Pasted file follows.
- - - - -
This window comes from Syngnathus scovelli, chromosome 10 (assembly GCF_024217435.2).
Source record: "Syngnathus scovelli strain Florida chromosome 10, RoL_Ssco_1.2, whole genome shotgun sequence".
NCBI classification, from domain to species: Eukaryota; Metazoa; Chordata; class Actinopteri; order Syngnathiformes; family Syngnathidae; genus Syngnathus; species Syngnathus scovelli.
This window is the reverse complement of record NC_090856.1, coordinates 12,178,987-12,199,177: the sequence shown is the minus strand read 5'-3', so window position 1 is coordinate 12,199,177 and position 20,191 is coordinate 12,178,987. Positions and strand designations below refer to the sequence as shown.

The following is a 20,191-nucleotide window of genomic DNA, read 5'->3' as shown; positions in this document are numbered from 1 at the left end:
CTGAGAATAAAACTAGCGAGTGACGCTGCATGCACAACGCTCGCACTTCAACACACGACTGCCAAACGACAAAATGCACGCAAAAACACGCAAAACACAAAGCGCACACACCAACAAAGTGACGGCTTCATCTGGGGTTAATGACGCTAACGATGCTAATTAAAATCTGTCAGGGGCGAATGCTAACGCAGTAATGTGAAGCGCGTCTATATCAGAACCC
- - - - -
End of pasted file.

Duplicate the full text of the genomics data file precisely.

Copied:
This window comes from Syngnathus scovelli, chromosome 10 (assembly GCF_024217435.2).
Source record: "Syngnathus scovelli strain Florida chromosome 10, RoL_Ssco_1.2, whole genome shotgun sequence".
NCBI classification, from domain to species: Eukaryota; Metazoa; Chordata; class Actinopteri; order Syngnathiformes; family Syngnathidae; genus Syngnathus; species Syngnathus scovelli.
This window is the reverse complement of record NC_090856.1, coordinates 12,178,987-12,199,177: the sequence shown is the minus strand read 5'-3', so window position 1 is coordinate 12,199,177 and position 20,191 is coordinate 12,178,987. Positions and strand designations below refer to the sequence as shown.

The following is a 20,191-nucleotide window of genomic DNA, read 5'->3' as shown; positions in this document are numbered from 1 at the left end:
CTGAGAATAAAACTAGCGAGTGACGCTGCATGCACAACGCTCGCACTTCAACACACGACTGCCAAACGACAAAATGCACGCAAAAACACGCAAAACACAAAGCGCACACACCAACAAAGTGACGGCTTCATCTGGGGTTAATGACGCTAACGATGCTAATTAAAATCTGTCAGGGGCGAATGCTAACGCAGTAATGTGAAGCGCGTCTATATCAGAACCC